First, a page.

Messier highlights new class at Canada's Sports Hall of Fame

The Canadian Press

4/28/2009 4:41:47 PM

TORONTO - Hugh Campbell and Warren Moon are together again.

The CFL icons, integral parts of an Edmonton Eskimos club that captured five straight Grey Cup titles in the late '70s and early '80s, highlight an impressive list of seven new inductees into Canada's Sports Hall of Fame announced Tuesday.

Also named for induction are veteran kayaker Caroline Brunet, hockey players Mark Messier and Angela James, harness driver John Campbell, as well as basketball coach Ken Shields.

The seven will formally be honoured Nov. 3 at a gala dinner.

Moon said sharing the honour with Campbell is fitting.

"I think we kind of go hand-in-hand with one another," Moon said during a conference call. "He brought me up to Canada and then when I started my NFL career he was my head coach in Houston.

"I think we'll always be linked together and the fact we remain great friends today just shows that not only did we have a lot of success together but we have a lot of respect for one another and a lot of love for one another."

Campbell said it would've felt strange being inducted without Moon.

"It sure would've for me," he said. "It would've been wrong for me to be there without him."

Moon joined the Edmonton Eskimos right out of the University of Washington in '78, given the opportunity to play quarterback in Canada at a time when black athletes weren't being given much chance to do so south of the border. He spent six seasons with the CFL club, leading it to five straight Grey Cup titles (1978-'82) before heading to the Houston Oilers in 1984.

Moon is the only player in football history to be inducted into both the Canadian Football Hall of Fame and the Pro Football Hall of Fame in Canton, Ohio. In 2006, he was named No. 5 on the all-time CFL Top-50 players in a TSN poll.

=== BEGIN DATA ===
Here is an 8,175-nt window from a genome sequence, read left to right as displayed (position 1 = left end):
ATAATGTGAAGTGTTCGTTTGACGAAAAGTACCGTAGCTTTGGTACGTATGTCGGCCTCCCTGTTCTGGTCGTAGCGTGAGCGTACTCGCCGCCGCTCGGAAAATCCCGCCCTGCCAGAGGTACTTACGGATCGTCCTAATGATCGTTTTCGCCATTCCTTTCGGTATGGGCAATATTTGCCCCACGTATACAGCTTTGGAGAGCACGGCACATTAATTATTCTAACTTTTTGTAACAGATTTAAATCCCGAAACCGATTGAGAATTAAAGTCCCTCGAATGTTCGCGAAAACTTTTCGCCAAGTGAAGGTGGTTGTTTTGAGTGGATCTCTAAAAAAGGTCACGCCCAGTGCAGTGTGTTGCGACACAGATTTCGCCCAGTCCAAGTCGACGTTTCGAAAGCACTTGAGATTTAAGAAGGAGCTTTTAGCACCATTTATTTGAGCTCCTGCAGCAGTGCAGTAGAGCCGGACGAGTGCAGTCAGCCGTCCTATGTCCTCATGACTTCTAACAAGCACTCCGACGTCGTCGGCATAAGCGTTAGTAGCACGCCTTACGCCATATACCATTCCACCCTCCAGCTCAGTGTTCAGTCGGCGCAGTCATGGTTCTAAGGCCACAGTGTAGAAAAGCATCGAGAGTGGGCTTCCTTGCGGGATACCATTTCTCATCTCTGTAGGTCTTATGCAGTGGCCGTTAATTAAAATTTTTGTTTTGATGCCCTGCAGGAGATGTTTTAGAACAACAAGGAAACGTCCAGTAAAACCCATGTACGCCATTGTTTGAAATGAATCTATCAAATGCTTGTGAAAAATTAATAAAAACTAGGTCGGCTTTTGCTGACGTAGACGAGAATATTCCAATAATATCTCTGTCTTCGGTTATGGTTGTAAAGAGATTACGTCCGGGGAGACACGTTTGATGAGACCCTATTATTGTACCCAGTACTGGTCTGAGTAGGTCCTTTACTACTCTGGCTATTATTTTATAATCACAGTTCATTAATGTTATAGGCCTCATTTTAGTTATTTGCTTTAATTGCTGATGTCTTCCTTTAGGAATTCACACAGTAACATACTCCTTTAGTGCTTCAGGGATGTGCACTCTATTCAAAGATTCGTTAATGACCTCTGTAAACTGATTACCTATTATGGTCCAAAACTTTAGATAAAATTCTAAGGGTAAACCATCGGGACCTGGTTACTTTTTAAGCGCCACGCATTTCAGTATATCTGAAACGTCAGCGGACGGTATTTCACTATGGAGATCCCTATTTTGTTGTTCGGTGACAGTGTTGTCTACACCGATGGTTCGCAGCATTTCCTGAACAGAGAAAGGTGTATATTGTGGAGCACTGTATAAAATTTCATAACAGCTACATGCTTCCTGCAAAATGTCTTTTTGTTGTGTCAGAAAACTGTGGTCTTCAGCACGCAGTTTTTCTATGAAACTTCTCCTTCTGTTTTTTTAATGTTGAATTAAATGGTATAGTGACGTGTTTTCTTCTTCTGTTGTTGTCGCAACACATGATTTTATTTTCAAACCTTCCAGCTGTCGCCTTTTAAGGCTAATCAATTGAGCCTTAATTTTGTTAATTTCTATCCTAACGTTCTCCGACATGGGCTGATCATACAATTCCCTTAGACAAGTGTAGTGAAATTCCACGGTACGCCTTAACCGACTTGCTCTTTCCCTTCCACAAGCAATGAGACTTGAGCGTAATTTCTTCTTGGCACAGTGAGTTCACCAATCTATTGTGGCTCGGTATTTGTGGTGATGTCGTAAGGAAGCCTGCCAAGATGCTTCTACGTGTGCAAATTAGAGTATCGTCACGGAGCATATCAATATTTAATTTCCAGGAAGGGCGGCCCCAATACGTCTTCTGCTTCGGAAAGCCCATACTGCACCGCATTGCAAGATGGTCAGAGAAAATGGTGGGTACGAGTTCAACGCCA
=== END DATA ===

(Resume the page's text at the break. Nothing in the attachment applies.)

"There's no question Canada played a huge part in my success as a professional," Moon said. "I probably stayed in Canada longer than I originally thought I would when I went up there because I enjoyed it so much.

"I thought the way I was handled and the success that we had as a team throughout those years really benefited me as far as moving forward to the next level."

Campbell, who is being inducted as a builder along with Shields, was Moon's coach in Edmonton and later when Moon headed to the NFL with Houston. Campbell began his CFL career as a player with the Saskatchewan Roughriders. He also coached in the now-defunct USFL before returning to Edmonton as its general manager and eventually retiring in 2006.

"It is a really big honour," Campbell said. "I look at it as recognizing the whole situation where you had a lot of people with a lot of dedication going to great ends to make the league (CFL) what it is."

Brunet competed in five Olympic Games over her career and captured 10 world championship gold medals. She won an Olympic silver medal in '96 in the K-1 500 metre event and repeated four years later in Sydney before winning a bronze medal in the same event in '04.

Messier helped the Edmonton Oilers become a dominant force in the 1980s, being a part of five Stanley Cup winners. He later went to the New York Rangers and as captain in 1993-'94 led the team to its first NHL title in 54 years. He finished his career as the league's second-leading career scorer behind Wayne Gretzky, his former teammate in Edmonton.

James is regarded as a pioneer in the development of women's hockey. She helped Canada win world titles in 1990, 1992, 1994 and 1997.

John Campbell is widely recognized as harness racing's all-time greatest driver. He has earned 42 career Breeders Crown victories and won his 10,000th race last year. He was also named driver of the year by the US Harness Writers Association in 2006.

Shields is one of the most successful Canadian men's university basketball coaches. He led the University of Victoria to seven career titles and four times he was named the CIS coach of the year. He also coached Canada's national men's team from 1990 to '94.

In 1998, Shields was made a Member of the Order of Canada and a year later he was inducted to the Canadian Basketball Hall of Fame.